Let me state categorically that the state of complete inner freedom is not appropriate to this level; and more so, it isn't enough. Human beings have been sent here to suffer the conditions we are in for reasons, and we are not all meant to be avatars—far from it. On very rare occasions, higher individuals do show up on the planet who embody a much greater level of freedom, but — as in the case of Christ (whose example ought to serve as a dire warning to everyone who thinks they want liberation)— they do not live lives in which they suffer less than other human beings, but in which they suffer more, sometimes, even a great deal more. One must say that on the path to liberation and inner freedom, once one is liberated and free, things get much worse before they get better.
But don’t take my word for it. Read on.
Bad is, of course, relative; one of the characteristics of inner freedom, to whatever degree it arrives, is that help is sent. This doesn't excuse anyone from continuing to suffer. For human beings, it is only the extent to which we suffer during this lifetime that matters; and I don't speak here of an ordinary or an external suffering.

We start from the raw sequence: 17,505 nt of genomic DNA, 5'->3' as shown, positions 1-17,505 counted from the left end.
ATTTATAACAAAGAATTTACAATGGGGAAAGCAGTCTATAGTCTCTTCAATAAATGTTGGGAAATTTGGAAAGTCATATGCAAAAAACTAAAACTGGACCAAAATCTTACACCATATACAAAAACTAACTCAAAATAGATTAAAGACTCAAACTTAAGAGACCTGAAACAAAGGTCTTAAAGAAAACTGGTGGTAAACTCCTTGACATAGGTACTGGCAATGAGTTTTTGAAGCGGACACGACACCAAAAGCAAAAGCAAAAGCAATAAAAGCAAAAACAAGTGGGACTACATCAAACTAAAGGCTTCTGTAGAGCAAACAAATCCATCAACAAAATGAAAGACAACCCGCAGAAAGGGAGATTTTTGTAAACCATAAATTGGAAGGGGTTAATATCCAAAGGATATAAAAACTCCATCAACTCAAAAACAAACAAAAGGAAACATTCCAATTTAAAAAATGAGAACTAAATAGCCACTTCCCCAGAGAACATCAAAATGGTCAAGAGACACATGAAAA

The pursuit of inner liberation is, thus, in a certain sense a false doctrine, in so far as it may be construed as bliss, nonattachment, satori, and so on. This is what Christ meant when he said, "I bring not peace, but a sword," and, equally important, "the Son of Man has no place to rest his head.” There have been some few uncompromising and unflinching Christian and Buddhist masters who reminded people of this, and some rarefied Sufis who hardly anyone pays attention to anymore these days, but they are few and far between.